Nearly every hard drive sold today has some level of cache on it. These caches are nearly exclusively read, so that’s the way we’ll talk about them. Caching on the drive does something different than caching on the computer itself. Often drives do what’s known as read-ahead caching – that is they read the next few sectors after the one that you asked for because it’s quick for them to do that. Literally there’s no latency in seeking the disk arm and negligible rotational latency wait time. The expectation is that the computer will ask for multiple sectors in a row –even if those requests aren’t at the drive yet. Similarly, some drives pre-cache, picking up sectors before the one requested which are stored in the cache as well. The idea is that reads tend to happen in clusters so the more you can pick up “free” data off the drive you should do that to minimize the possibility of having to get it later.

Fragmentation (Sequential vs. Random Access)

Before I leave disk access times it’s important to explain what fragmentation is – and why it’s important to overall disk performance. Sequential access of information is relatively quick. The time to swing the drive arm (if necessary) is small, and in most cases the rotational latency is negligible. For two sectors on the same track the time to read may be less than 1ms – and because of read-ahead it’s possible that it’s already cached on the drive so the result may be returned in nanoseconds. So all things being equal accessing information sequentially is much faster.

When you start to access information randomly you’re back in the 5ms to 20ms camp. So it’s five to twenty times slower than sequential access. This is why I call hard drives a pseudo-random access device. They’re not truly good at random, they’re good at sequential and are reasonably good at fast switching. Knowing the performance implications, you want everything to be a sequential instead of a random access to the drive.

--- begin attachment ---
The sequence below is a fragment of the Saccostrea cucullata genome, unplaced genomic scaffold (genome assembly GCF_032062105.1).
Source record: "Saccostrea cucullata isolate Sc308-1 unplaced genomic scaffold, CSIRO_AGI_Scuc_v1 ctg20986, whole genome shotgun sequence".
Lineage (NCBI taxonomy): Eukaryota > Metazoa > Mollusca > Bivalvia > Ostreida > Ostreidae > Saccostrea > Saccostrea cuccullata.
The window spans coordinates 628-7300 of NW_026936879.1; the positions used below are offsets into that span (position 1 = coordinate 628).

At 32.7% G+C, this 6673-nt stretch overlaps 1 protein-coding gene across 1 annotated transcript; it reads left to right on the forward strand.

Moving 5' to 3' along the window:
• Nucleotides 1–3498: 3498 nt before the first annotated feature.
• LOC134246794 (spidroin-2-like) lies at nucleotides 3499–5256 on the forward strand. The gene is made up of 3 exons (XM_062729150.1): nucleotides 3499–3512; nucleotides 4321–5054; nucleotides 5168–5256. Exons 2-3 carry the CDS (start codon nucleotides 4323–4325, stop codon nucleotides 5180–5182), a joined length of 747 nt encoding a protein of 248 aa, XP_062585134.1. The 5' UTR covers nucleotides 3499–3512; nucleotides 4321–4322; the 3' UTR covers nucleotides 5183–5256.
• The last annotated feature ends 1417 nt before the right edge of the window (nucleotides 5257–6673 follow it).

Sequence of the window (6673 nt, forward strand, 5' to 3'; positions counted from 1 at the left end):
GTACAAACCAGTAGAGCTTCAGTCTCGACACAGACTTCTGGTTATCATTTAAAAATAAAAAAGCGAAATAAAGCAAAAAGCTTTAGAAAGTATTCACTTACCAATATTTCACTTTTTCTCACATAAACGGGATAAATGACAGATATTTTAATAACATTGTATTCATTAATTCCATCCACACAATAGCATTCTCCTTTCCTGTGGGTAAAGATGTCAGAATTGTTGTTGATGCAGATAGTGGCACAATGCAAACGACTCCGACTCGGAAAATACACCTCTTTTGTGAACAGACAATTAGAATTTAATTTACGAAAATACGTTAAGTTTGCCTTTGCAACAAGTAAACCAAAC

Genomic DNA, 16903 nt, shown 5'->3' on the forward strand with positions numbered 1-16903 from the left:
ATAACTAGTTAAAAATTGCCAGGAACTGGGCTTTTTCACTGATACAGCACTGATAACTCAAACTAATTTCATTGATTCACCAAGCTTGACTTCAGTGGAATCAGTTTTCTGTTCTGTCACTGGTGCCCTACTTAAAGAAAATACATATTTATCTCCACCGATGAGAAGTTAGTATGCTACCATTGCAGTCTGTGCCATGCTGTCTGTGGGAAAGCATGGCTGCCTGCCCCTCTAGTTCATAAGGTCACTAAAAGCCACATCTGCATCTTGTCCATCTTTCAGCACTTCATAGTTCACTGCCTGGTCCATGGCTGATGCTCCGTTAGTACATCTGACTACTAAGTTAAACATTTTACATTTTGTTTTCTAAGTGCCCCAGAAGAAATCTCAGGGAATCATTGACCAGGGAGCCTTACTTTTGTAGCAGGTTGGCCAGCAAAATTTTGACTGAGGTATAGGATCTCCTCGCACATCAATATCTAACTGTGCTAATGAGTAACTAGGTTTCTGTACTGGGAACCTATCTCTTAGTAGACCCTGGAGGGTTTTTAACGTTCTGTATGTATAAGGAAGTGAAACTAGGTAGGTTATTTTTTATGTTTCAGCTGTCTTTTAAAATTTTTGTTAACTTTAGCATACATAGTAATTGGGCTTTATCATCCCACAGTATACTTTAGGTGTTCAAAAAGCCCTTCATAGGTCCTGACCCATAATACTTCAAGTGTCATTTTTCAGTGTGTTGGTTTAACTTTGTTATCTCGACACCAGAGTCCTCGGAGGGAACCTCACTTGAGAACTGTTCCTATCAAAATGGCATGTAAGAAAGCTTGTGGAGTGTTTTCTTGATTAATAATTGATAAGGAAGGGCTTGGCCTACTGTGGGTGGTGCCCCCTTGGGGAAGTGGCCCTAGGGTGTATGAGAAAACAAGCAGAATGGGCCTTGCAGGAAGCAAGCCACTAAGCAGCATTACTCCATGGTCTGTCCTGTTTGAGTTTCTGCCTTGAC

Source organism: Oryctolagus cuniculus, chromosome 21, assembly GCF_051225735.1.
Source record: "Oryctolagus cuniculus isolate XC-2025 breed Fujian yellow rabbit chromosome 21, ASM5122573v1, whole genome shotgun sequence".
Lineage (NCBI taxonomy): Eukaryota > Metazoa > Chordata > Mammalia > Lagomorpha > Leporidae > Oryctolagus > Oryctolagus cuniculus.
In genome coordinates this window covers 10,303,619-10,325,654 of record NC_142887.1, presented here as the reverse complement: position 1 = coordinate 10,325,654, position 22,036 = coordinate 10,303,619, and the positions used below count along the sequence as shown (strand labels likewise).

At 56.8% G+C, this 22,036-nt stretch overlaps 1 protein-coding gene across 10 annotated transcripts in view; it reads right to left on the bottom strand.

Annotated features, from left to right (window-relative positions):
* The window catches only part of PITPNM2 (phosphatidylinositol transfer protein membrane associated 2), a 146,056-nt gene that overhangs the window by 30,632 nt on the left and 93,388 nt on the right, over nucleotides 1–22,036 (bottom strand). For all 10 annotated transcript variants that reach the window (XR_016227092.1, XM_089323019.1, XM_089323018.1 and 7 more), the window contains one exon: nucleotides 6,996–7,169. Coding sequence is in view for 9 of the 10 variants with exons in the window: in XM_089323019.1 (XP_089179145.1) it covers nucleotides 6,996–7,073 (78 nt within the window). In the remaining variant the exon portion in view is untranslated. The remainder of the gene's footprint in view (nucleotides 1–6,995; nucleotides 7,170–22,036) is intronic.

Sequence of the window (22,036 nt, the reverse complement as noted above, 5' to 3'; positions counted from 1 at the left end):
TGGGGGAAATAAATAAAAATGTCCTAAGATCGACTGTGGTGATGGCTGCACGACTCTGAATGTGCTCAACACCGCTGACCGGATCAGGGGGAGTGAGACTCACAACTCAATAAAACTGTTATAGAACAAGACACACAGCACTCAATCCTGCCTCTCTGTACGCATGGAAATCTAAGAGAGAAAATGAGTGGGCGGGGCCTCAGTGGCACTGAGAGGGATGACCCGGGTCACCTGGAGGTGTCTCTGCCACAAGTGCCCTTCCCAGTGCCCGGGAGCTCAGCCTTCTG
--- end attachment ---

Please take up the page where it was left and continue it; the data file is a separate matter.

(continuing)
There’s a certain amount of necessary random access. You can’t get everything to line up sequentially – particularly given the idea of multiple applications running on the computer. However, one thing you can do is allocate files on the file system in a contiguous way. If every individual file that you need is allocated contiguously, reading each file results in one seek and then a continuous sequential read. That’s good from a performance perspective.

However, files are often not allocated contiguously. This happens particularly when files are initially created at a smaller size and are expanded over time. Each time the file is extended it’s possible that the new space allocation on the disk won’t be continuous with the previous allocation. This is particularly true when there are multiple IO operations happening at the same time and when the file grows over time.

The solution is to use a tool to reorganize files so that each file is one contiguous allocation. There are numerous programs that try to do this by moving files from one spot to another. They work – but only in situations where the file once contiguous are read sequentially. There’s little impact to applications like databases where accesses are inherently random.

State of the Art (Solid State Drives)

The ultimate answer to performance as most folks know are solid state drives (SSD). These drives aren’t mechanical at all. They’re electronics. They’re based on bubble memory – the same sort of approach as we see in USB memory sticks, compact flash, SD cards, etc. Just like these medium SSDs come in varying speed but from the context of this conversation we’re looking at them as high performance devices. They cost as much as 125 times as much as a SATA drive for the same storage. However, where a SATA drive might return 150 IOps, an SSD may return over 8000 IOps.

A large amount of this difference is that there’s a very low switch time to read from one sector of the SSD to another sector. (Really they’re banks but let’s keep calling them sectors for consistency.) Instead of ms, bank switch times are nanoseconds.